Sunday 31 May, 2020

Schools not at fault in booklist mix-up, says JTA president

JTA president, Garth Anderson

JTA president, Garth Anderson

The Jamaica Teachers Association (JTA) says schools are not at fault in the bungling of booklists, which caused parents to purchase the wrong books for their children for the new academic year.

Scores of parents have been left thousands of dollars out of pocket after buying Grade Six Assessment Test (GSAT) work books which were not sanctioned by the Ministry of Education amid the introduction of the new Primary Exit Profile (PEP) curriculum.

According to JTA president, Garth Anderson, the booklists with the erroneous books were issued by the Ministry of Education to schools before being relayed by the education institutions to parents.

“Our principals and teachers issued booklists based on the approved lists from the Ministry of Education,” Anderson said.

“Our checks have revealed that most school administrators and teachers did that, in fact they were told that since there are no books for PEP, they should go ahead and utilize that,” he added.

The JTA president also refuted claims made by Education Minister Ruel Reid that bulletins were sent to schools informing them that they should not ask parents to purchase GSAT work books for the new school term.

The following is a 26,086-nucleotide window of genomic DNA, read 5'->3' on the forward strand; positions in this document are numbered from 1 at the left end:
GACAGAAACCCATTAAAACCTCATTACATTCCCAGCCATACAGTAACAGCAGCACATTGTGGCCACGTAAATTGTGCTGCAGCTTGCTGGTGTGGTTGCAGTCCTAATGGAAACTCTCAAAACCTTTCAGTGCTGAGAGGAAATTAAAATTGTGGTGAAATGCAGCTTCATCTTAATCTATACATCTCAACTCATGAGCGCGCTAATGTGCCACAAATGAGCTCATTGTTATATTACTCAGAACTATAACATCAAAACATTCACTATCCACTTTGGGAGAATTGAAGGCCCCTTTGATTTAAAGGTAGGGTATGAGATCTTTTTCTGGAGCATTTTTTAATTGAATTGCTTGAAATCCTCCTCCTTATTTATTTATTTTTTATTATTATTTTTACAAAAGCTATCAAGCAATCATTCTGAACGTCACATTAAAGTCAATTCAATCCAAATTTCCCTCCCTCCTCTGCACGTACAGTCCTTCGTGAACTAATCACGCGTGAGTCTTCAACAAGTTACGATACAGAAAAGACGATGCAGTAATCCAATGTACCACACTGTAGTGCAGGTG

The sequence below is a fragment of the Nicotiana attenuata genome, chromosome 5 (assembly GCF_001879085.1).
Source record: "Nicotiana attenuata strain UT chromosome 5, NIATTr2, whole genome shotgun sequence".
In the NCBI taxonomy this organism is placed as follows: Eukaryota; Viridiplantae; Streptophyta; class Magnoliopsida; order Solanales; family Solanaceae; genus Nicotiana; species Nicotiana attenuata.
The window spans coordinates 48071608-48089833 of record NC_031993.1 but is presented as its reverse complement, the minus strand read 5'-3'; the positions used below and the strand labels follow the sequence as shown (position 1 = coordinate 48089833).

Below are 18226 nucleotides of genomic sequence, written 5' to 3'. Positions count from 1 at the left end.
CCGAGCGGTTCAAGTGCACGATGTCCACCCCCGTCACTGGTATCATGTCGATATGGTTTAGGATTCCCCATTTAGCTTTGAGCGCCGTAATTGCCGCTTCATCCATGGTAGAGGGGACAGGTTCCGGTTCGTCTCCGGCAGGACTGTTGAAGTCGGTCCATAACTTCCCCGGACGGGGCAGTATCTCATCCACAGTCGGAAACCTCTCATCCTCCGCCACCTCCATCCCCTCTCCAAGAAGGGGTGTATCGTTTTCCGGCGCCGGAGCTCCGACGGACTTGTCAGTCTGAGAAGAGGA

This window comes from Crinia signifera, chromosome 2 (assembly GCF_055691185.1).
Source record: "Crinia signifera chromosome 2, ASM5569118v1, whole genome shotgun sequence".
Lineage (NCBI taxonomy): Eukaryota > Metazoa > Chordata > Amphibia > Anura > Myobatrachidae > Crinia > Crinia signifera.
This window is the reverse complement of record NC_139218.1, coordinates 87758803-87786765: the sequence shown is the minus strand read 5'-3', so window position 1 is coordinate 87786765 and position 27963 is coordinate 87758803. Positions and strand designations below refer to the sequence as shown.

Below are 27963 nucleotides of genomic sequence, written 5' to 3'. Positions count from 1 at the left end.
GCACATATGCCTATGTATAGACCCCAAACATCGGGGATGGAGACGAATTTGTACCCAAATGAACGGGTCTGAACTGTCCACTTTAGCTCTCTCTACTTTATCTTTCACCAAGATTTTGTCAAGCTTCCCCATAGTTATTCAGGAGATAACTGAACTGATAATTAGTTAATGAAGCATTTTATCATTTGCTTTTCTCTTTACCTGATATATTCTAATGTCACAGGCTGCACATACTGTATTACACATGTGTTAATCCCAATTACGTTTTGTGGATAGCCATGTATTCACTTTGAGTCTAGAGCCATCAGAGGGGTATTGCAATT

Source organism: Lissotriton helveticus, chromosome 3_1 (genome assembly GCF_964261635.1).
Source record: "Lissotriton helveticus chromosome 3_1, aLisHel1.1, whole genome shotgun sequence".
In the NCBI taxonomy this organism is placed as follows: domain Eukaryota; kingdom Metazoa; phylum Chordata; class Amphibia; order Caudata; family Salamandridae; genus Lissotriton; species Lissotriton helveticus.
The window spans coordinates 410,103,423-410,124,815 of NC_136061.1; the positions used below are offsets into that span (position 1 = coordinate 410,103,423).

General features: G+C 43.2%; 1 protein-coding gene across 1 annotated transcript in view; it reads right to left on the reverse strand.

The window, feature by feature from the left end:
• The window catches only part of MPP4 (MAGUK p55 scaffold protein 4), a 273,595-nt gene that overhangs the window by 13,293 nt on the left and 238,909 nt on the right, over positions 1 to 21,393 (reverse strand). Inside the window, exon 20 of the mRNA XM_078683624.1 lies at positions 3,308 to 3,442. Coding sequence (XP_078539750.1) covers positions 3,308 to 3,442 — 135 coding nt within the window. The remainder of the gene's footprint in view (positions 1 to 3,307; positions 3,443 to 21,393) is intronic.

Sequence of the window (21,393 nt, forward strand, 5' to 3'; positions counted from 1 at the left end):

“Clearly, there is breakdown in communication within the system,” Anderson said, adding that “there are gaps and we are urging that all steps be taken by the Ministry of Education to address these gaps because, while this situation is persisting, we cannot forget that we have a set of grade six students who will be affected by it, so we want the matter to be resolved as soon as possible.”

Anderson emphasized: “Whatever information we have provided is not coming from any fake news, we have checked; we have spoken to principals and gotten evidence to suggest that they were acting on information received from different arms of the Ministry of Education.”

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Still, the explanation from the JTA president has done little to address parent’s concerns over whether they will be compensated for losses they endured in the purchase of books.

The Education Minister said recently that PEP work books were now being made available.

However, frustrated parents argue that it would be unfair for them to be forced to find money to purchase books now after they would have already shattered their spending budget for the new school term.

The introduction of PEP has been met with widespread pushback, including from the JTA, due to perceived lack of readiness for the system.

Anderson said last month that the system is destined to fail.

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